he told the convention: “This is Kevin Kings Berg, I’m working with MUSIC. At MUSIC, we’ve been able to get a higher rate, over 90% by 2021. Why 80%? ) The only cause of prostate cancer for men with cancer is that they will harm and develop metastases or die from AS-related disease by delaying the treatment of prostate cancer. I’m not sure if the 20% of men with GG1 disease fall into this category.”
Of course this is not the case with this lazy cancer.
Ginsburg said that one of MUSIC’s overarching goals is to strengthen AS throughout the Mitten state, including academic practices, as well as large private and small practices. Nearly all of Michigan’s practices are part of MUSIC’s efforts to merge and share data to drive improved patient care and lower costs.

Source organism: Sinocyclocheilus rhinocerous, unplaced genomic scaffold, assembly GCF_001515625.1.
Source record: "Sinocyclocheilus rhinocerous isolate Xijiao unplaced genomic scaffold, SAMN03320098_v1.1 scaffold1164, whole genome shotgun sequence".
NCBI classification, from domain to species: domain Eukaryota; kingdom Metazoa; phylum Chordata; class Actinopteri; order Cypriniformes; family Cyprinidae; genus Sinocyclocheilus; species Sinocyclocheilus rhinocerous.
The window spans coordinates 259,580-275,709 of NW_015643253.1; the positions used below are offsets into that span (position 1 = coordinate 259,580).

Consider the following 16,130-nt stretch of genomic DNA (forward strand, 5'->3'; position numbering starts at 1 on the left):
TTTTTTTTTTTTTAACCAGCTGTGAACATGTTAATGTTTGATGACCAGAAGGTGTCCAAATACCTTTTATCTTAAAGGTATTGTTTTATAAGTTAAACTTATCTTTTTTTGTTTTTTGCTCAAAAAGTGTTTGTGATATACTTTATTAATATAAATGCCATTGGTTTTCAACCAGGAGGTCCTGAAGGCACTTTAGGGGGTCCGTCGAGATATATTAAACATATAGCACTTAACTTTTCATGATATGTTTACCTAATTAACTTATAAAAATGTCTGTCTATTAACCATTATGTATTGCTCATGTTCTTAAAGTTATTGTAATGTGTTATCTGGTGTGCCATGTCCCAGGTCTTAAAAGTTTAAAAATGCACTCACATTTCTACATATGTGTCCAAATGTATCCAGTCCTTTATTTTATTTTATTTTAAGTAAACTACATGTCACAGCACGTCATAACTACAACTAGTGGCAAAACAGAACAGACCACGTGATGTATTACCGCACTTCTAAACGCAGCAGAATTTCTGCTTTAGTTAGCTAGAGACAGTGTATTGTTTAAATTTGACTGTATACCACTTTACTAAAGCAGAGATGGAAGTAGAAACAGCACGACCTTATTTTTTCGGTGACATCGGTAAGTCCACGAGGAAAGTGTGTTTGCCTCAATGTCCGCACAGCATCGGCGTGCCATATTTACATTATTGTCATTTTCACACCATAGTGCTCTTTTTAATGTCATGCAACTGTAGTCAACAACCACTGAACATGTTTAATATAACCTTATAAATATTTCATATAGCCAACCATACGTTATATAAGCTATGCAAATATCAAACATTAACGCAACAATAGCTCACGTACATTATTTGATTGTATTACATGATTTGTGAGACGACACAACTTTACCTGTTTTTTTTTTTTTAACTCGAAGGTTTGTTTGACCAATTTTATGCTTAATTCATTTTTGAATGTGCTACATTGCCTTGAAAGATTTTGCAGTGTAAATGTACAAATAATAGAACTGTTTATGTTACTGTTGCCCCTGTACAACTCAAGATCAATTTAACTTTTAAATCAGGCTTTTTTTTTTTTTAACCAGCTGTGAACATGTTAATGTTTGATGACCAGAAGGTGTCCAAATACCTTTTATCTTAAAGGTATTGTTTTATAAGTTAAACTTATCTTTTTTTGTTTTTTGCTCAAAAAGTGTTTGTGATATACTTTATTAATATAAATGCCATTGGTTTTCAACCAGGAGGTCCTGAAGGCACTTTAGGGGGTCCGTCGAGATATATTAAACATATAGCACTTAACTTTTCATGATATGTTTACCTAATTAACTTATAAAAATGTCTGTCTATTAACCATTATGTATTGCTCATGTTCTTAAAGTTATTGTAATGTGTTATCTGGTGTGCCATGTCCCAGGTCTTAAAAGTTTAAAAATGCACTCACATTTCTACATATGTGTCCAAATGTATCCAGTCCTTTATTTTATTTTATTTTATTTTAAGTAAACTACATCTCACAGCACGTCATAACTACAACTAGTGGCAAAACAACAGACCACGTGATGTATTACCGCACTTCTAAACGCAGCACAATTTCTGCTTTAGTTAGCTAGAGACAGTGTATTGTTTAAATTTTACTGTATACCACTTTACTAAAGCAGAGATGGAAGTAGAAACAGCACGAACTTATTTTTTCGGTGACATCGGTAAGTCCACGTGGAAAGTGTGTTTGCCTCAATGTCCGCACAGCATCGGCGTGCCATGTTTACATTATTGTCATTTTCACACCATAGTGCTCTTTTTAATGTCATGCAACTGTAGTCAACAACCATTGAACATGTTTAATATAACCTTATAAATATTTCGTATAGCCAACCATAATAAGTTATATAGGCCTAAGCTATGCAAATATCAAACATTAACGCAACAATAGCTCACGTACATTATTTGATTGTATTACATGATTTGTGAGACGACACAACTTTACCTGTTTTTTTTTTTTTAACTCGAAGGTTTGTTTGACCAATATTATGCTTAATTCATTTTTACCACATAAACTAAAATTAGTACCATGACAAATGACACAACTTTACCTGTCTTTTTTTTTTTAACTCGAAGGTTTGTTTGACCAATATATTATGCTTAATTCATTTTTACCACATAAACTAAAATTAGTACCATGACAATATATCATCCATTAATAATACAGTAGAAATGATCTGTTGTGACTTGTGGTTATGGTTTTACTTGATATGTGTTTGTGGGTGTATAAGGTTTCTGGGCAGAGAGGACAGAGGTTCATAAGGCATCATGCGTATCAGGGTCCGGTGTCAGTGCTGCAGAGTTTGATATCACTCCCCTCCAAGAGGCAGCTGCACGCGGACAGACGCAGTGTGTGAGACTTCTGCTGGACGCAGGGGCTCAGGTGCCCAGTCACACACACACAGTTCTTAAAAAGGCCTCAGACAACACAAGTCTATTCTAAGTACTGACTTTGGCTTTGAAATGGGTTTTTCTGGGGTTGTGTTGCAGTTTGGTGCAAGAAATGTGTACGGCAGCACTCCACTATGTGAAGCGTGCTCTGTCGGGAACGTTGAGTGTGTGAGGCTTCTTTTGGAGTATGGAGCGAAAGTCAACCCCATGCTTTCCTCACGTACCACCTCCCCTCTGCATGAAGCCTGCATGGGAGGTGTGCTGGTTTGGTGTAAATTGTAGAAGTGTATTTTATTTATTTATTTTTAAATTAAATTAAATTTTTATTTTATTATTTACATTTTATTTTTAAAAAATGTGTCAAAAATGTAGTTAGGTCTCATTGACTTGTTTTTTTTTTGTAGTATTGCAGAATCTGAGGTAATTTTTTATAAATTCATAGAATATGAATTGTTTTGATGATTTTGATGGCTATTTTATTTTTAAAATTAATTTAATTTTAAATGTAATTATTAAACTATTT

“It’s not just academic institutions like Wayne State and the University of Michigan saying, ‘Hey, let’s use active surveillance.’ It’s everyone buying and saying We could definitely use more aggressive surveillance in men with low-risk prostate cancer,” Ginsburg said.
Michigan has become the Sweden of US AS, largely due to the efforts of MUSIC, which helps physicians monitor their own practice and encourages adoption of AS. Through coordinated quality improvement efforts, the state has achieved rates of AS in over 90% of low-risk patients, comparable to rates in Sweden.